The suit says the same student was accused of raping another Loyola student two months later and that the school then kicked him off campus and expelled him.
Later that year, while Sepulveda was dating another man who attended Loyola, she says in the suit that he led her into a bathroom in a Loyola dormitory and raped her while she was intoxicated to the point she was nearly unconscious.
Sepulveda waited until 2021 to file a sexual assault complaint with Loyola against the second man, saying she wasn’t sure she wanted to go through another school investigation because the earlier one was “traumatizing and flawed.”
In that case, the school did not follow a “no-contact directive” and took nine months investigating before finding that the man had engaged in sexual misconduct, non-consensual sexual contact, non-consensual sexual penetration and “dating/domestic violence,” according to the suit.
When the school still planned to let the man graduate and attend Loyola’s graduation ceremony, the suit says Sepulveda “protested and obtained over 2,600 signatures of other Loyola students urging the university to prevent” him “from receiving a degree from Loyola and to prevent him from attending Loyola’s graduation ceremony.” He got his degree but didn’t attend the ceremony, according to the suit.
The suit says that a former Loyola student, seeing that petition on social media, contacted Sepulveda to say she “had left Loyola because she was also sexually assaulted, but the university failed to act and/or support her.”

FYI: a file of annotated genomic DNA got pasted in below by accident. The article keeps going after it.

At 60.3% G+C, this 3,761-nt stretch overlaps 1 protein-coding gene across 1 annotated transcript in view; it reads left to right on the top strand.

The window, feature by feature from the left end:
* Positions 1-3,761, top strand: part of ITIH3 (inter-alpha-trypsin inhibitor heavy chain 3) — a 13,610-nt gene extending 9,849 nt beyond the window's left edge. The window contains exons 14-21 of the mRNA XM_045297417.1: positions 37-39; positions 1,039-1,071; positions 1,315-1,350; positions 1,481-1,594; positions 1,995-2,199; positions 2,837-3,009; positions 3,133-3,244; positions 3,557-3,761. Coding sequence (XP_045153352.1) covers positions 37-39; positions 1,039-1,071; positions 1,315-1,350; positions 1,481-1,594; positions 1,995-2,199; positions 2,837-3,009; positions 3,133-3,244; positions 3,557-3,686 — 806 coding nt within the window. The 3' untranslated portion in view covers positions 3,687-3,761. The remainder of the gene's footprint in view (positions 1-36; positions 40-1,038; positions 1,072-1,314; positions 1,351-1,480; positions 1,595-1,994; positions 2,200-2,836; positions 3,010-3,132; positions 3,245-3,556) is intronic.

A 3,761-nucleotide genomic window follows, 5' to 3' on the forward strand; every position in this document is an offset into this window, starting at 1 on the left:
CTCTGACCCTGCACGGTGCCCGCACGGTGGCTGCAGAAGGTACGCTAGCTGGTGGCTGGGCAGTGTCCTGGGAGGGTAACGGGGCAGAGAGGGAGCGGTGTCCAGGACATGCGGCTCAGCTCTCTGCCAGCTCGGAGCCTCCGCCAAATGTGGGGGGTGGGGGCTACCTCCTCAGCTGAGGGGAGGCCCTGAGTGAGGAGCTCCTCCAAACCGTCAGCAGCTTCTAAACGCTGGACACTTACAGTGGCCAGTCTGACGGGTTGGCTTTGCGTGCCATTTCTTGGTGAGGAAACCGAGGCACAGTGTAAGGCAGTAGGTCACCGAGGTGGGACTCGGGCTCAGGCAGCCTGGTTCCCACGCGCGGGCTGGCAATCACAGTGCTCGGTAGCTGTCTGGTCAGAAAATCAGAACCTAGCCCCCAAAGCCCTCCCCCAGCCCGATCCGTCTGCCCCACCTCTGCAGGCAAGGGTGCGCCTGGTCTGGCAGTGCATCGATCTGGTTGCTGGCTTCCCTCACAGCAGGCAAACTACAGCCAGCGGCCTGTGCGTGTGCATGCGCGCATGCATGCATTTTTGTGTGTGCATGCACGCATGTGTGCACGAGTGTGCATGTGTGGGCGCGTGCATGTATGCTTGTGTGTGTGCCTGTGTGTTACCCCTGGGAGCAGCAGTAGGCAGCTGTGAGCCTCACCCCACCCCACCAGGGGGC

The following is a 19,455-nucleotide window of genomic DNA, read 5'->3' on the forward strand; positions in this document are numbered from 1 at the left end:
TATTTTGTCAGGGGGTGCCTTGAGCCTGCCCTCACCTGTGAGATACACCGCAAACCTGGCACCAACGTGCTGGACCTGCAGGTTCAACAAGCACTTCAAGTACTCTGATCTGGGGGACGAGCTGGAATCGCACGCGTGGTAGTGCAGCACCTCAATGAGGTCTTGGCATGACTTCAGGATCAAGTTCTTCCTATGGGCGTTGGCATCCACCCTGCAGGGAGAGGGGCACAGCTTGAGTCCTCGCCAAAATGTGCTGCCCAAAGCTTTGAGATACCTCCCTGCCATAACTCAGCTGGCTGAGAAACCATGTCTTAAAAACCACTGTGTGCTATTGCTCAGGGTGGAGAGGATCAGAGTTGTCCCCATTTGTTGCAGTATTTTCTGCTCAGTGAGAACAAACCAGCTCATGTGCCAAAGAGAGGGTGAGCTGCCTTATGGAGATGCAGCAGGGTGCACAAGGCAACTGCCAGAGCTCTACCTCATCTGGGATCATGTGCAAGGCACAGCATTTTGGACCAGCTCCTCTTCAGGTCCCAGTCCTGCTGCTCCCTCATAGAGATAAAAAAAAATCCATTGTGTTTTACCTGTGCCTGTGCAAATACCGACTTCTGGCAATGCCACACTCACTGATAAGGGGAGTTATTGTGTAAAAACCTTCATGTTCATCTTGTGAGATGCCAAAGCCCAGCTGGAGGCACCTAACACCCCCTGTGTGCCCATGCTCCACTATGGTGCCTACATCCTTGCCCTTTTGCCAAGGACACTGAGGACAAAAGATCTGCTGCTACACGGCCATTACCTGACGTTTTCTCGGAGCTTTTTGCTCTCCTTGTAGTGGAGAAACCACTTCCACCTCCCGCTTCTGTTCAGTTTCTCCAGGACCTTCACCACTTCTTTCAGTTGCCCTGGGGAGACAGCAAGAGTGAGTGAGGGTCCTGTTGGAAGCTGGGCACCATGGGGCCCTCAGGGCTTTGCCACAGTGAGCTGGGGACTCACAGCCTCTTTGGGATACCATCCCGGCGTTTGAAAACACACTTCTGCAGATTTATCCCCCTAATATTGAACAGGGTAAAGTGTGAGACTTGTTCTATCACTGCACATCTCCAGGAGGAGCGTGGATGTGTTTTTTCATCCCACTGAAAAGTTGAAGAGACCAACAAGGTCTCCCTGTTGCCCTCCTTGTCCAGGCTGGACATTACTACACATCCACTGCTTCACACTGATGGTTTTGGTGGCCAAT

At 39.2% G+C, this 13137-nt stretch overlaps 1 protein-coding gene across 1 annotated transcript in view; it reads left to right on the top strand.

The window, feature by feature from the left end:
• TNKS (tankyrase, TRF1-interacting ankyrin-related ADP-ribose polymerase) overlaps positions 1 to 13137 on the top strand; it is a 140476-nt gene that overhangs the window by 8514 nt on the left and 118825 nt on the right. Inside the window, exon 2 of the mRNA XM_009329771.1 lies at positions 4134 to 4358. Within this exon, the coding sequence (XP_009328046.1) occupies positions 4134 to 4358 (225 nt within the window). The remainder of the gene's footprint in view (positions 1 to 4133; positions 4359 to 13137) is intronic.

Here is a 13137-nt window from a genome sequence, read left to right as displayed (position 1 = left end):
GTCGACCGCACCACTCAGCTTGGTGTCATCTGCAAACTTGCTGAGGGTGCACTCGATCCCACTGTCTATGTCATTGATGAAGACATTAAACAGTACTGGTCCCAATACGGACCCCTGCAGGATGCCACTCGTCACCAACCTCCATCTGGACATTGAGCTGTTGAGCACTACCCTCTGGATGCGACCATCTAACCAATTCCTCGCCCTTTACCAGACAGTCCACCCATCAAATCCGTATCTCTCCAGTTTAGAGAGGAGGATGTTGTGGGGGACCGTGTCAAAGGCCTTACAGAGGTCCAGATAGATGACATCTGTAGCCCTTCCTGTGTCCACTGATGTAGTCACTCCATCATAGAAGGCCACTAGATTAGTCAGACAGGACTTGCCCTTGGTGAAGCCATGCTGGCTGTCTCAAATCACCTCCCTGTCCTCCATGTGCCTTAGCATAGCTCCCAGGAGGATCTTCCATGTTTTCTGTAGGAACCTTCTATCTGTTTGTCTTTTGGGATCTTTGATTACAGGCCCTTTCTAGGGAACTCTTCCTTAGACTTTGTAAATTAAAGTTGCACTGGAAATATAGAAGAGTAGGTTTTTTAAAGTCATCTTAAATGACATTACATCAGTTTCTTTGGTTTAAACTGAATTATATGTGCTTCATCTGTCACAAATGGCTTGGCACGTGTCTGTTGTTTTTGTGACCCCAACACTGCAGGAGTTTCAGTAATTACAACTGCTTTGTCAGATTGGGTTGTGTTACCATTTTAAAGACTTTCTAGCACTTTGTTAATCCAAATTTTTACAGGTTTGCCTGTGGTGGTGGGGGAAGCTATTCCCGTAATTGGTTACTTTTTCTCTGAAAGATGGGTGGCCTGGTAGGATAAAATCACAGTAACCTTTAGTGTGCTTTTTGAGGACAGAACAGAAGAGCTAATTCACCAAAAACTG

Sepulveda, now 22, later transferred to another college, saying Loyola was an environment too “hostile … to bear.”
The third plaintiff in the lawsuit, Catherine Ann Cappello, said she was sexually assaulted in 2012 — while Rooney’s predecessor, the Rev. Michael Garanzini, was Loyola’s president — by a priest from another country who was taking classes at Loyola.
Garanzini declined to comment.
Cappello said she expected others also would be present at a meeting off-campus to work on a group project outside of class at the clergy house where the priest lived but instead found herself alone with him and that the priest groped her and forced kisses on her.
“I was trying to push him away, and he just wouldn’t let me,” said Cappello, 57, who was a Loyola graduate student.
When she “attempted to file a formal report with the Title IX office” at Loyola that handles complaints about sexual misconduct, “she was precluded from doing so,” according to the lawsuit. It says Loyola administrators told her “no action could be taken against her assailant because he was visiting from another country and, therefore, not under Loyola’s direction and control.”
“My impression was that they really didn’t care about the safety of the students,” Cappello said. “They made it sound like it wasn’t a big deal.”
Cappello said that prompted her to leave Loyola, where she’d come to pursue a master’s degree in pastoral counseling in hopes of helping victims of assault. She said she left the school with a tarnished view of Catholic institutions.
The priest wasn’t identified in the suit, but Cappello confirmed his identity. Now living overseas, he couldn’t be reached for comment.
The women are seeking unspecified monetary damages from Loyola and to require the university to take steps to prevent sexual violence and accurately track reports of it happening.
After filing complaints with Loyola, they were told by university investigators they also could file reports with the police but weren’t encouraged to do so and didn’t because they felt intimidated by the process, according to Ashley Pileika, one of their lawyers. They’re also being represented by attorneys Darren Wolf and Beth Fegan.